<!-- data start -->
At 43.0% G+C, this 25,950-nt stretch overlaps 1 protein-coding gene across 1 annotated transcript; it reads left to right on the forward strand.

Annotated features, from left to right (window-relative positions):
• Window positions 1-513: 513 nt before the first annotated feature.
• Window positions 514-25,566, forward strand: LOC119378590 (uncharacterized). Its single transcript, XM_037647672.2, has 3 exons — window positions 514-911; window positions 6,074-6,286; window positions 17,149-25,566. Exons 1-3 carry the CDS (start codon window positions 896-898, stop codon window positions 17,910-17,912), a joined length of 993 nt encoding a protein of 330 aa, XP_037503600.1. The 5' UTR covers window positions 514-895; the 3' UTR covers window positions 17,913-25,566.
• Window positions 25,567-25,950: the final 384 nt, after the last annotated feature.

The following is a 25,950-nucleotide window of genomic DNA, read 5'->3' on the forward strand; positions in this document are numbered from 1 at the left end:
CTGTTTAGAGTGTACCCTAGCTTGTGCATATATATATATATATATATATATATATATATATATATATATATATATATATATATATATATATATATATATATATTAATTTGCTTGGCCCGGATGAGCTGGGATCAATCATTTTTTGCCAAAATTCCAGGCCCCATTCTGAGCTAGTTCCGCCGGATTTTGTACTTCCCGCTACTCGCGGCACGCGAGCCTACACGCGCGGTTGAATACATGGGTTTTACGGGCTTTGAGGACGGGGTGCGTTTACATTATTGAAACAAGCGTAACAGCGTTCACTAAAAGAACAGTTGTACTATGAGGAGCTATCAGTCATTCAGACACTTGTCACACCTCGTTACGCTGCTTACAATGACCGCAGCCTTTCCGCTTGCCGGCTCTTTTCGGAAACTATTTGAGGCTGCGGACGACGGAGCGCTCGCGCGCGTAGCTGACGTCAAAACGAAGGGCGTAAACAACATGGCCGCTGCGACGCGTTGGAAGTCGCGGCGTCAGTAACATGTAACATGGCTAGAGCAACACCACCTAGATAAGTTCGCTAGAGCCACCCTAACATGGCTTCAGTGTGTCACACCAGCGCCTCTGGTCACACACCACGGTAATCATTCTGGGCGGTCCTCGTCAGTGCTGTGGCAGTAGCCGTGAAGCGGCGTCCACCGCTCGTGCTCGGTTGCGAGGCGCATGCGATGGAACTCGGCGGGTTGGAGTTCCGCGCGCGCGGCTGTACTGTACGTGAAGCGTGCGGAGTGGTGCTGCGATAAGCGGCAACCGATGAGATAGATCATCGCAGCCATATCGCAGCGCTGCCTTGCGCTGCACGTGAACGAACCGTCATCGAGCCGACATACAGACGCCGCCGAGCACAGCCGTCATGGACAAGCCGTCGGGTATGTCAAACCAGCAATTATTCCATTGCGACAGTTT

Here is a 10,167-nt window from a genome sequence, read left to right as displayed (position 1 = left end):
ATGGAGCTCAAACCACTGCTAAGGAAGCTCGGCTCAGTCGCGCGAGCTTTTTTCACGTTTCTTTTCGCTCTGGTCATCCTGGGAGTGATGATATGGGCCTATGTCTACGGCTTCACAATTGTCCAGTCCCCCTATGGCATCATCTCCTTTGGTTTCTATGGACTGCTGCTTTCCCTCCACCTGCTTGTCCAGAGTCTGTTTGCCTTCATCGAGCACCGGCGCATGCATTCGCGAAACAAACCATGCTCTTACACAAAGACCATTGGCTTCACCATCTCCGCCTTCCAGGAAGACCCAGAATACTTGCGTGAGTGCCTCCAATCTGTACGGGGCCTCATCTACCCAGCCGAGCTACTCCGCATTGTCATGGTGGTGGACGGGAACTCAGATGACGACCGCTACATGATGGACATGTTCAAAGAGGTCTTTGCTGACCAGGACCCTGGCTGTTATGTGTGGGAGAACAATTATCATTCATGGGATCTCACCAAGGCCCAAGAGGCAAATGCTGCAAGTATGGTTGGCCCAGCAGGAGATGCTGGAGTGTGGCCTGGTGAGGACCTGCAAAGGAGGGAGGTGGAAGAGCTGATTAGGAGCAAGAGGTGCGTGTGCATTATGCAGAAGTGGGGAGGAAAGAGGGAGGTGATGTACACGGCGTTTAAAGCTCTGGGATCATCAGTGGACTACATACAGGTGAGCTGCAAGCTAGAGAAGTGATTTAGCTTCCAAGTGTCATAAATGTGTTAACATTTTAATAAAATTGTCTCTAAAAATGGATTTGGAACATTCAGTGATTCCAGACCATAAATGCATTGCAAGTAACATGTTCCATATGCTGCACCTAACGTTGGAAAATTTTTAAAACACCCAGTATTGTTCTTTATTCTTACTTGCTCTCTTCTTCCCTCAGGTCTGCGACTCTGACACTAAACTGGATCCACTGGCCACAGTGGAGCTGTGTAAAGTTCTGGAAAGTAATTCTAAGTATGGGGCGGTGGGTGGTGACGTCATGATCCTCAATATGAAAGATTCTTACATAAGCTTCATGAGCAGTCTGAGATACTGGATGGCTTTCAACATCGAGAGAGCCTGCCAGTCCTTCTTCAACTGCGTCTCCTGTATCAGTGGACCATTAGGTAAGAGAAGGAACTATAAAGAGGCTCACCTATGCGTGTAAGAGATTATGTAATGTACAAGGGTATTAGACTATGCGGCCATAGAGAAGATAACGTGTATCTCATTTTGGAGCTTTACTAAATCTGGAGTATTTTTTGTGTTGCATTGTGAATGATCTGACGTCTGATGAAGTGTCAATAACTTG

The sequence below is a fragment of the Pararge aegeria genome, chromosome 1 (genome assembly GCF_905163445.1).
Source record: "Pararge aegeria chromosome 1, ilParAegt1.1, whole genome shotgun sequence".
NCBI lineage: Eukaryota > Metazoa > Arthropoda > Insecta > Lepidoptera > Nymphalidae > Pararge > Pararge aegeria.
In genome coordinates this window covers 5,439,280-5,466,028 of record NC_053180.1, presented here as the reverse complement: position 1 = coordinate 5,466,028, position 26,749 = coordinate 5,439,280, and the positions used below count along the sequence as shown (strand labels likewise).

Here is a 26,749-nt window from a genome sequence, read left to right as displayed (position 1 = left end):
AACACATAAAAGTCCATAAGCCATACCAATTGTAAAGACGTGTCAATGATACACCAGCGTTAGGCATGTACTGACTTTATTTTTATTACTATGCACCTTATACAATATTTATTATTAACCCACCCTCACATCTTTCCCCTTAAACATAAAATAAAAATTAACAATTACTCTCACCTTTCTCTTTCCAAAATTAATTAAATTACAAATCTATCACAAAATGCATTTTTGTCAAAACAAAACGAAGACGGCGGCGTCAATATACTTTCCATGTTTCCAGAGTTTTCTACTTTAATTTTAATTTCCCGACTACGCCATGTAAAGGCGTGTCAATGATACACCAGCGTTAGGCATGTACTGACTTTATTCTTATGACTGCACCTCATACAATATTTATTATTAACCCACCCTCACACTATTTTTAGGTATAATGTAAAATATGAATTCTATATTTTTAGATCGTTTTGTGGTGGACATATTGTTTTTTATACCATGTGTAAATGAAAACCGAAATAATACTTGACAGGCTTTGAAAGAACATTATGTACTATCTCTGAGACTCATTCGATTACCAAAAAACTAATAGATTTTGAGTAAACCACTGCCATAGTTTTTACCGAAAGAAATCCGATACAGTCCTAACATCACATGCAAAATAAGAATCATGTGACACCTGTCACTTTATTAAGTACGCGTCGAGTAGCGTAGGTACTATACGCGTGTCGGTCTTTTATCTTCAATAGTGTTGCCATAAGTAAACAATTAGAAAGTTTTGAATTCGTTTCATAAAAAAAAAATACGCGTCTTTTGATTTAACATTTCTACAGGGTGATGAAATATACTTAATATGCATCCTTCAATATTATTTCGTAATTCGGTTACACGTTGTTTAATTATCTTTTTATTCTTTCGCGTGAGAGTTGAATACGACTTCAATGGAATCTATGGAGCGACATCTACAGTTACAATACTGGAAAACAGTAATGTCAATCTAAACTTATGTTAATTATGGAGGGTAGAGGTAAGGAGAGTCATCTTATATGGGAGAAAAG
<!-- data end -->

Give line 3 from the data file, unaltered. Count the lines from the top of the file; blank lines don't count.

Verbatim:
• Window positions 1-513: 513 nt before the first annotated feature.